AbstractsBiology & Animal Science

New polymers for bio-imaging applications

by Yang Li

Institution: University of New South Wales
Department: Centre for Advanced Macromolecular Design
Year: 2014
Keywords: RAFT Polymerizaiton; MRI; Gadolinium; STAR Polymer; Hyperbranched Polymer
Record ID: 1054411
Full text PDF: http://handle.unsw.edu.au/1959.4/53419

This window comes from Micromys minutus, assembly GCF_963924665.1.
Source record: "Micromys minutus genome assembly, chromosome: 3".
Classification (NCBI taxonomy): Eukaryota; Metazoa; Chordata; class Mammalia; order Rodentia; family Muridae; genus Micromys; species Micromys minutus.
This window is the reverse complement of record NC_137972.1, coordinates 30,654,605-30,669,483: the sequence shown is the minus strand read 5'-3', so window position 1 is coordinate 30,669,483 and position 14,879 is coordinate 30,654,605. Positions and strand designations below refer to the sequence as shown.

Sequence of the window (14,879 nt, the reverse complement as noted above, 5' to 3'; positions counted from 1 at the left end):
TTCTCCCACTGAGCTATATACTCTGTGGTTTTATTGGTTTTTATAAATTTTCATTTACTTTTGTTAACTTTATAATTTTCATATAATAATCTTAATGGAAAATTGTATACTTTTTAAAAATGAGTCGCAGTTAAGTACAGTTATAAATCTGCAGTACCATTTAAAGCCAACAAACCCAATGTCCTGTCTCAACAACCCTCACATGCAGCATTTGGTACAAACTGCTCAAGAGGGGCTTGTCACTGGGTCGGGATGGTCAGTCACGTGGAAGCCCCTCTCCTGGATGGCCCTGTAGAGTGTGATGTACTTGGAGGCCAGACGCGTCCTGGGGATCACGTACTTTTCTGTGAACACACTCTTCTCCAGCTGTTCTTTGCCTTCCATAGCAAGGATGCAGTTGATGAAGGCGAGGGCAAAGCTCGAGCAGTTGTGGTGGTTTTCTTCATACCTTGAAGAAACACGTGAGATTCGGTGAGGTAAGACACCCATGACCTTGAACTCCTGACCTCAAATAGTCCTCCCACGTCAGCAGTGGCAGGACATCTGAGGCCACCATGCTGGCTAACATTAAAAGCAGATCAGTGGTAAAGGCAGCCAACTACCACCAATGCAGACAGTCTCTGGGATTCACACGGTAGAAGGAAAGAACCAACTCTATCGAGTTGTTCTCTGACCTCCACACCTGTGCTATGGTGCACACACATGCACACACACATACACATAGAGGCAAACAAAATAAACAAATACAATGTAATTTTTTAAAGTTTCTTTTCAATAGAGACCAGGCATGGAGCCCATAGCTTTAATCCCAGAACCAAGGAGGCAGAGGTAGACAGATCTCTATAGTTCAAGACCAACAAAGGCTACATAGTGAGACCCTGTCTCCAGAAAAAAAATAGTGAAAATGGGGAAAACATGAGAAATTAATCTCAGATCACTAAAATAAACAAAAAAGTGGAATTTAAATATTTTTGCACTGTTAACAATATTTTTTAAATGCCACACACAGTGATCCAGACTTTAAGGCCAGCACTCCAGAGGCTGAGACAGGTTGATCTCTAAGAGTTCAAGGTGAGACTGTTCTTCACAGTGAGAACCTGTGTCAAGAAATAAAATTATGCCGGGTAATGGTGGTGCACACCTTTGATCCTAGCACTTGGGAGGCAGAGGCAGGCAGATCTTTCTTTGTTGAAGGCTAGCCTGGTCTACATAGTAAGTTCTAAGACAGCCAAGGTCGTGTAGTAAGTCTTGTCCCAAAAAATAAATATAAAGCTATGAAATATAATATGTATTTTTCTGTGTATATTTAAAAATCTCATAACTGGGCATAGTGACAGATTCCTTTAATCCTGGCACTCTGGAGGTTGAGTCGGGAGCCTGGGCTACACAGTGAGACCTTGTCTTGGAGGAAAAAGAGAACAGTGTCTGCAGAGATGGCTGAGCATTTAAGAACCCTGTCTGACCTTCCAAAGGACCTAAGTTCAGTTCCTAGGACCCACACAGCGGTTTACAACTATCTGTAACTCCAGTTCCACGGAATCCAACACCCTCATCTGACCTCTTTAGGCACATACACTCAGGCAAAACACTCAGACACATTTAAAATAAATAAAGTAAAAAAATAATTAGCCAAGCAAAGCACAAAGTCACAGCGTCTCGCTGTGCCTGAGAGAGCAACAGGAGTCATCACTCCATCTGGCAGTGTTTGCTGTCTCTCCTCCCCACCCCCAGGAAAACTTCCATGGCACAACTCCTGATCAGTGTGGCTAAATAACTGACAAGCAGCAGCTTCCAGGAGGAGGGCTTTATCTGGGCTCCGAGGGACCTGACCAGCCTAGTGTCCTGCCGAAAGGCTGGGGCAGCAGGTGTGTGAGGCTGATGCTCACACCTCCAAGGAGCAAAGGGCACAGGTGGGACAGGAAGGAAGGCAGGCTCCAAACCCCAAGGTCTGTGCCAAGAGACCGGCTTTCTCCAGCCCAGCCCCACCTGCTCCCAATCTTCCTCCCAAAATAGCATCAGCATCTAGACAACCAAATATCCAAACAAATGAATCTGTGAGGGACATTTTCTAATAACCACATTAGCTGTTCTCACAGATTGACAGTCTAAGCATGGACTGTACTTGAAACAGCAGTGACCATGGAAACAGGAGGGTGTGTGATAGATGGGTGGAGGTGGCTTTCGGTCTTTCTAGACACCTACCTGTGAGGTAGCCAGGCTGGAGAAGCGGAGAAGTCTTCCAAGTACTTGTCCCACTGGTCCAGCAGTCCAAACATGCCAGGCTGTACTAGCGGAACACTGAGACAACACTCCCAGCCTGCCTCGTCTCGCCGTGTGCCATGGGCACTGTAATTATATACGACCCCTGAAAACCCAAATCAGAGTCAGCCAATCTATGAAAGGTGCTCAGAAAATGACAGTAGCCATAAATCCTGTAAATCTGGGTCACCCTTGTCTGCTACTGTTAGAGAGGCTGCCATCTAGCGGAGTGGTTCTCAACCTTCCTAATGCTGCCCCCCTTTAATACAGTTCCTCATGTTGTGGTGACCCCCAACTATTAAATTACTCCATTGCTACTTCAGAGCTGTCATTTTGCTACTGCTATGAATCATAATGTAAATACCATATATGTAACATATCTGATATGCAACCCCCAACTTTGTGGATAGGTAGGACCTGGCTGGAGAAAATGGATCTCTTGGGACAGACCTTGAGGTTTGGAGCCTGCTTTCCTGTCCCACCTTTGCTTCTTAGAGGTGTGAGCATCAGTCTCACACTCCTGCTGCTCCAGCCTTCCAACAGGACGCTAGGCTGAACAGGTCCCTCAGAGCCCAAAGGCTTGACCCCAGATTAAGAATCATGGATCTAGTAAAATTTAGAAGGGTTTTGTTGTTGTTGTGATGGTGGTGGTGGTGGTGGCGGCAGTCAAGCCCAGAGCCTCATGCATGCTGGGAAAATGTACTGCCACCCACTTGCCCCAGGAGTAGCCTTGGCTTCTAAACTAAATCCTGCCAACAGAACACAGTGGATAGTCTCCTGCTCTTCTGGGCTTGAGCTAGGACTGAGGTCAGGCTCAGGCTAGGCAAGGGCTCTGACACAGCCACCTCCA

The thesis begins with an introduction and background of Magnetic resonance imaging (MRI) and contrast agents (CAs). MRI is now a widely applied, indispensable and powerful tool for diagnosis in modern clinical medicine. Contrast agents are used to shorten the relaxation time of water protons to give a better contrast of MRI. Different Gadolinium (Gd(III)) based contrast agents were summarized and reviewed. Such low molecular contrast agents have their own positive and negative attributes. To limit their risks and side effects, the use of bio-compatible macromolecular contrast agents were proposed. To build the nano-carriers, firstly, by analysing different monomers, the backbone of nano-carriers and functional monomers for attachment of targeting moieties or chelating agents were chosen. Secondly, reversible addition fragmentation transfer (RAFT) polymerization was selected among different controlled radical polymerization (CRP) techniques. Thirdly, different complex polymer architectures were designed to encapsulate Gd(III). Finally, different techniques used to investigate Gd(III)-polymer CAs were discussed. Chapter 2 investigated macromolecular ligands for Gadolinium CAs which were prepared via a “grafting to” strategy. This work has been published in Macromolecules in 2012. Copolymers of poly(ethylene glycol) methyl ether acrylate (PEGA) and an activated ester monomer, pentafluorophenyl acrylate (PFPA), were synthesized and modified with a 1-(5-amino-3-aza-2-oxypentyl)-4,7,10-tris(t-butoxycarbonylmethyl)-1,4,7,10-tetraaza-cyclododecane (DO3A-tBu-NH2) chelate for the complexation of Gd(III). The relaxivity properties of the ligated Gd(III) agents were then studied to evaluate the effect of macromolecular architecture on their behaviour as MRI CAs. Ligands made from linear polymer and hyperbranched polymer (HBP) showed a substantially increased relaxivity in comparison to existing commercial Gd(III) MRI contrast agents. In contrast, core cross-linked star polymers (CCS) exhibited a slightly lower relaxivity per Gd(III) ion (but still substantially higher relaxivity than existing low molecular weight commercial CAs). This work shows that macromolecular ligands have the potential to serve as components of Gd(III) MRI agents as there are enhanced effects on relaxivity, allowing for lower Gd(III) concentrations to be used to achieve contrast, whilst potentially imparting control over pharmacokinetics. Macromolecular contrast agent (Gd(III)-HBP and Gd(III)-CCS) were demonstrated as potential contrast agent and have better performance compared to low molecular contrast agent (Gd(III)-DOTA) in chapter 2. In this work, PEGA was used as the backbone of nano-structure, and PFPA as an activated ester was used as the functional monomer to introduce DOTA chelating agent into the nano-structure. However, the sequence of these two monomers in the nano-structure was not well studied. The investigation of the kinetics of polymerization of these two monomers and the activity of PFPA-amine reaction would help to understand…